American composer of jazz, musical theater, concert, and choral music, Lisa DeSpain has not one, not two, but three operas in late-stage development—all winners of important commissions and grants. In this interview peppered with excerpts from the operas and with DeSpain breaking into song as she describes the compositions, the topic at hand is how an artist juggles different projects, collaborators, producers, and publishers at the same time. The three operas discussed in the podcast are: That Hell-bound Train, Staggerwing, and No Ladies in the Lady’s Book.  

  • Steven L. Peck, Science, Fiction, and King Leere

    Steven L. Peck, Science, Fiction, and "King Leere"

    01/03/2020 Duração: 53min

    In this episode, scientist and novelist Steven L. Peck discusses his newest novel, The Tragedy of King Leere, Goatherd of the La Sals. The book updates the Shakespearean tragedy to the near future, specifically, after a global climate change disaster. At turns funny, tragic, and frightening, the novel--and the interview--wrestle with the truths to be found in art as well as science.

  • Kent Christensens Secrets of the Great Salt Lake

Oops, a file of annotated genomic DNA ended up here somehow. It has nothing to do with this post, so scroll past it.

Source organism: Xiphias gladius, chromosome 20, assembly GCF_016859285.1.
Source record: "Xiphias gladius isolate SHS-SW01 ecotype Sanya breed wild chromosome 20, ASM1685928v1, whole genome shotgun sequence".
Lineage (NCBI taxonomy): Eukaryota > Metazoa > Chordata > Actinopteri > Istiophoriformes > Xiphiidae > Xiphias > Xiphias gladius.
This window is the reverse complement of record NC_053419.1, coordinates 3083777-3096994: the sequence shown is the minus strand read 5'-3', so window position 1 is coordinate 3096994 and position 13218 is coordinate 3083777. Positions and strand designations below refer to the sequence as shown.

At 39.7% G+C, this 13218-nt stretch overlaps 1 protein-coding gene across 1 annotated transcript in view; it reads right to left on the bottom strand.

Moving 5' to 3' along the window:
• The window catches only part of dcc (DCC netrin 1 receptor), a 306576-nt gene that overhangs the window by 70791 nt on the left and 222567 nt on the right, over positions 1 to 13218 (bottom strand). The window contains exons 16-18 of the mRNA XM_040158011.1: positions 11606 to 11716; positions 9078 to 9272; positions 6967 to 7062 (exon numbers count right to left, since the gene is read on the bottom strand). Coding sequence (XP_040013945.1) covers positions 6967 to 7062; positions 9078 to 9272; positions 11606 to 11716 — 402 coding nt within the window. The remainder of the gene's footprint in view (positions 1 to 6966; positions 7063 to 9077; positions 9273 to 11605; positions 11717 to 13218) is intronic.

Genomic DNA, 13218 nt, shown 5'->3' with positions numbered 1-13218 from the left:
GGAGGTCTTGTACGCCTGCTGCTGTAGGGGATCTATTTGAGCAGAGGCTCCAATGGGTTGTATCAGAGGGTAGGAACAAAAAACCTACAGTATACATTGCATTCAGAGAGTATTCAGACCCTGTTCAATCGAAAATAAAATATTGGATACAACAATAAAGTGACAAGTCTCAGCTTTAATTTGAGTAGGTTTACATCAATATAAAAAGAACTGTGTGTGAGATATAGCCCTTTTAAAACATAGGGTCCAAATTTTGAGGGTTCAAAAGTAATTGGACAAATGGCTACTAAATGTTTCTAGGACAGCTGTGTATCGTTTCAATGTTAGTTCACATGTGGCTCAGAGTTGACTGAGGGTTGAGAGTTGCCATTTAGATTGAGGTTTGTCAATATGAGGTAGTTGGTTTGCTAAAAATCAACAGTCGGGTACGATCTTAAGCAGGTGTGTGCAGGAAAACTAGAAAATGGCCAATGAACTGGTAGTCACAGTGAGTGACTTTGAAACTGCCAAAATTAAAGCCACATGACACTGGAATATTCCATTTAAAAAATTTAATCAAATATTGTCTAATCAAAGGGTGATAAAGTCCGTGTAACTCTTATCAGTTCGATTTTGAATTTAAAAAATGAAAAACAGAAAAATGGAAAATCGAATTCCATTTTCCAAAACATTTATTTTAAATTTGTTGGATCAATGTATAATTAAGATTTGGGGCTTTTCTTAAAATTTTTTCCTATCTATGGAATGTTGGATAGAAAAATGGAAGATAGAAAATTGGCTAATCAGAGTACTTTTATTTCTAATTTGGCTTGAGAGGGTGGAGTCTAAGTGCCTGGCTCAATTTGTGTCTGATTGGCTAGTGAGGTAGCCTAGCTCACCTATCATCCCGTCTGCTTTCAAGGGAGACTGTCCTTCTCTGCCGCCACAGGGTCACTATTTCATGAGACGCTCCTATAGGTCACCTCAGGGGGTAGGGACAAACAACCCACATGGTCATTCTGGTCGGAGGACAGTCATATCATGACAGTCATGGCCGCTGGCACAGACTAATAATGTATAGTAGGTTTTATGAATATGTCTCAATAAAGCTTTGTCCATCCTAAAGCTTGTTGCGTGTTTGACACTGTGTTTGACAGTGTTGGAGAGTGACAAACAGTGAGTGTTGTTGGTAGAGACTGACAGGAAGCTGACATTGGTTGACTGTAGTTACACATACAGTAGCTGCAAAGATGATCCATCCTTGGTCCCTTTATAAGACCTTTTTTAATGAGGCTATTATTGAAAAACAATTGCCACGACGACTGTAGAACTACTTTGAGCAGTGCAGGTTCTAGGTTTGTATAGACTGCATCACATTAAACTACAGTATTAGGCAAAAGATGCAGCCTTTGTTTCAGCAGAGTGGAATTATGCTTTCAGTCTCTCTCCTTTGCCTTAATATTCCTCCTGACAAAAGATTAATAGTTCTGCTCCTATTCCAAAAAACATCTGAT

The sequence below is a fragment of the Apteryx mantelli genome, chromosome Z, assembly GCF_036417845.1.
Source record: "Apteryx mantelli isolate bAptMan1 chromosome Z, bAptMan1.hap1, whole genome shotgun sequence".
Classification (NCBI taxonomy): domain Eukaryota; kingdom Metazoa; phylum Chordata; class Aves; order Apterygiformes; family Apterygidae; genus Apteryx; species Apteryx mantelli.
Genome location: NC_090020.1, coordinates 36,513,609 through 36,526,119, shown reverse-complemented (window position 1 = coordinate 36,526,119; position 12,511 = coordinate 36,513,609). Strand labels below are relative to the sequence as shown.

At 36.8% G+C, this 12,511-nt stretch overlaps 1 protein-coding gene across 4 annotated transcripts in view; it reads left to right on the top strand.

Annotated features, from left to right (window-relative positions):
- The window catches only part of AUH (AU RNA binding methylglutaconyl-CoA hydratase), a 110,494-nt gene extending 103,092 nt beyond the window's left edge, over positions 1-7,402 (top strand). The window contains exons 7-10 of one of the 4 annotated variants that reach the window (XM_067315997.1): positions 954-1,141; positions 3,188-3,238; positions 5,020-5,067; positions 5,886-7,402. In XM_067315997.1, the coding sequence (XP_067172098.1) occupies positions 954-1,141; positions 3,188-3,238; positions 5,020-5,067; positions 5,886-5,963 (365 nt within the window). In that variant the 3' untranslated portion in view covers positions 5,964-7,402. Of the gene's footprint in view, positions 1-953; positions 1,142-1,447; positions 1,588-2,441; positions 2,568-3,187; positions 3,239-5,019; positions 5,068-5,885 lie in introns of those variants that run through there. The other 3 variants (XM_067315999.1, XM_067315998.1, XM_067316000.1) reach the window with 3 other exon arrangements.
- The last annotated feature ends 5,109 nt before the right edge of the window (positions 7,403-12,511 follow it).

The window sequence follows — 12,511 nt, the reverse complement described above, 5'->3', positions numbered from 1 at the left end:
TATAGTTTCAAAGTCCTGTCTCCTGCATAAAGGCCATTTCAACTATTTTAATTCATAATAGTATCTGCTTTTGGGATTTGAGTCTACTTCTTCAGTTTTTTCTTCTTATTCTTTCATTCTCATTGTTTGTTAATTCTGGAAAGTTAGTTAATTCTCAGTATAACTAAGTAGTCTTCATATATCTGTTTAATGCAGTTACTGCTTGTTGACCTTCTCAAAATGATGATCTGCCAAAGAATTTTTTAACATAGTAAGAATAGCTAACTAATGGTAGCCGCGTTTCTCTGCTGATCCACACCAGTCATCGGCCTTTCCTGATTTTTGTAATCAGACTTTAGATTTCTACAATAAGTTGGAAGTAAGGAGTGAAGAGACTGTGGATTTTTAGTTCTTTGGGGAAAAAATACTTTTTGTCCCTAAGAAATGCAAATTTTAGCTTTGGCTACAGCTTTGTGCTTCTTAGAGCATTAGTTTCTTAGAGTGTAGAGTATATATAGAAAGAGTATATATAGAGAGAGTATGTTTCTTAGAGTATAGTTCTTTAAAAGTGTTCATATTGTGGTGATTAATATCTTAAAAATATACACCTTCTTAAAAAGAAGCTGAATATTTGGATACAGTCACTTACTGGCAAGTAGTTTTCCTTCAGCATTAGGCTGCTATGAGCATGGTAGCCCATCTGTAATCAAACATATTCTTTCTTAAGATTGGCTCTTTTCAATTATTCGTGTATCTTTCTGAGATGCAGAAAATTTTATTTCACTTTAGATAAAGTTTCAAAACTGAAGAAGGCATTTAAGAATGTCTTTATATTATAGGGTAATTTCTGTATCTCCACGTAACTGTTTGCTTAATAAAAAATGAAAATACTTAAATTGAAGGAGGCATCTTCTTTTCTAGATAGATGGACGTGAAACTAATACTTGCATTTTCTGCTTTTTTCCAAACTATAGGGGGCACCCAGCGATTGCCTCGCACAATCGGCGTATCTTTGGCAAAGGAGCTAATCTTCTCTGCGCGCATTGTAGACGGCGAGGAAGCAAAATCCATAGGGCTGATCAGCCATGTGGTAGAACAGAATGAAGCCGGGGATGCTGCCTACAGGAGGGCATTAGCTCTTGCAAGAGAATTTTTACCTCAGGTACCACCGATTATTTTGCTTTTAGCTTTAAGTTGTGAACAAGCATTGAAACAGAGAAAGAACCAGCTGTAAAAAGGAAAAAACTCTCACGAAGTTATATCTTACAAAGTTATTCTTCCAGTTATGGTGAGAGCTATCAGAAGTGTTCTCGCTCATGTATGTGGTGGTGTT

Kent Christensen's Secrets of the Great Salt Lake

    01/02/2020 Duração: 56min

    Painter Kent Christensen's Secrets of the Great Salt Lake is a virtuosic piece of visual satire representing early Utah history. Brigham Young rides a dinosaur in the lake while two trains bringing Jell-O, Snelgrove's ice cream, donuts, and toxic waste meet at Promontory Point for the driving of the Golden Spike. The state's animals frolic among recognizable tourist landmarks even while their existence is imperiled by climate change. Derived, in part, by Bosch's masterpiece, The Garden of Earthly Delights, Christensen's most complex painting yet is the topic of this episode along with a discussion of the purpose of satire, the relationships of illustration and fine art, and how a project that has taken 500 hours to create started.

  • Seven at Sea with Erik and Emily Orton

    Seven at Sea with Erik and Emily Orton

    01/01/2020 Duração: 01h10min

    "Beleaguered but buoyant parents of five children between the ages of 6 and 16," as The New York Times described Erik and Emily Orton, "hadn’t even plotted an itinerary when they bought a 38-foot catamaran (sight unseen), flew to a Caribbean harbor and set sail on a Swiss-Family-Robinson-style adventure." The resulting adventure was only the beginning. In this episode, the authors of Seven at Sea: Why a New York City Family Cast Off Convention for a Life-Changing Year on a Sailboat, describe the writing of the book and the lessons their experience continues to teach them as parents and dreamers.

  • Juilliards Opera Whisperer: Darrell Babidge

    Juilliard's Opera Whisperer: Darrell Babidge

    01/12/2019 Duração: 01h04min